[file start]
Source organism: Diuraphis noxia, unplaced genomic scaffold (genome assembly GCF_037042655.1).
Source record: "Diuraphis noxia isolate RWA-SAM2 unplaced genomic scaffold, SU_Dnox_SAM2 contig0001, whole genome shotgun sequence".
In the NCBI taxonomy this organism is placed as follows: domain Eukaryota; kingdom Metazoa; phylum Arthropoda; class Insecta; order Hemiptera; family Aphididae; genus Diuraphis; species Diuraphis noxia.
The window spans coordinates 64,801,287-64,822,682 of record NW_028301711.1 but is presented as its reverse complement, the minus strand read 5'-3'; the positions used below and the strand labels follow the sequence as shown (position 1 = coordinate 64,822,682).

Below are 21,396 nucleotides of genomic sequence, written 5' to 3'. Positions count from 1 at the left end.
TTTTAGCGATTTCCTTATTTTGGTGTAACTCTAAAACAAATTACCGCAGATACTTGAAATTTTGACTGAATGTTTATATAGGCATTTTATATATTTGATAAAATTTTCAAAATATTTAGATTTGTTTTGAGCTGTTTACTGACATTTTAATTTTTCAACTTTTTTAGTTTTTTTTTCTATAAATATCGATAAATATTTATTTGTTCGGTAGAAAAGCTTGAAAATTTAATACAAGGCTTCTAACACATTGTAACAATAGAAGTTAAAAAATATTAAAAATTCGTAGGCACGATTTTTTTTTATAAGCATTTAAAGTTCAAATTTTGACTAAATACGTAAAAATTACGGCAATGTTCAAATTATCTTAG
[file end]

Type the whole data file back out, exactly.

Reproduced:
Source organism: Diuraphis noxia, unplaced genomic scaffold (genome assembly GCF_037042655.1).
Source record: "Diuraphis noxia isolate RWA-SAM2 unplaced genomic scaffold, SU_Dnox_SAM2 contig0001, whole genome shotgun sequence".
In the NCBI taxonomy this organism is placed as follows: domain Eukaryota; kingdom Metazoa; phylum Arthropoda; class Insecta; order Hemiptera; family Aphididae; genus Diuraphis; species Diuraphis noxia.
The window spans coordinates 64,801,287-64,822,682 of record NW_028301711.1 but is presented as its reverse complement, the minus strand read 5'-3'; the positions used below and the strand labels follow the sequence as shown (position 1 = coordinate 64,822,682).

Below are 21,396 nucleotides of genomic sequence, written 5' to 3'. Positions count from 1 at the left end.
TTTTAGCGATTTCCTTATTTTGGTGTAACTCTAAAACAAATTACCGCAGATACTTGAAATTTTGACTGAATGTTTATATAGGCATTTTATATATTTGATAAAATTTTCAAAATATTTAGATTTGTTTTGAGCTGTTTACTGACATTTTAATTTTTCAACTTTTTTAGTTTTTTTTTCTATAAATATCGATAAATATTTATTTGTTCGGTAGAAAAGCTTGAAAATTTAATACAAGGCTTCTAACACATTGTAACAATAGAAGTTAAAAAATATTAAAAATTCGTAGGCACGATTTTTTTTTATAAGCATTTAAAGTTCAAATTTTGACTAAATACGTAAAAATTACGGCAATGTTCAAATTATCTTAG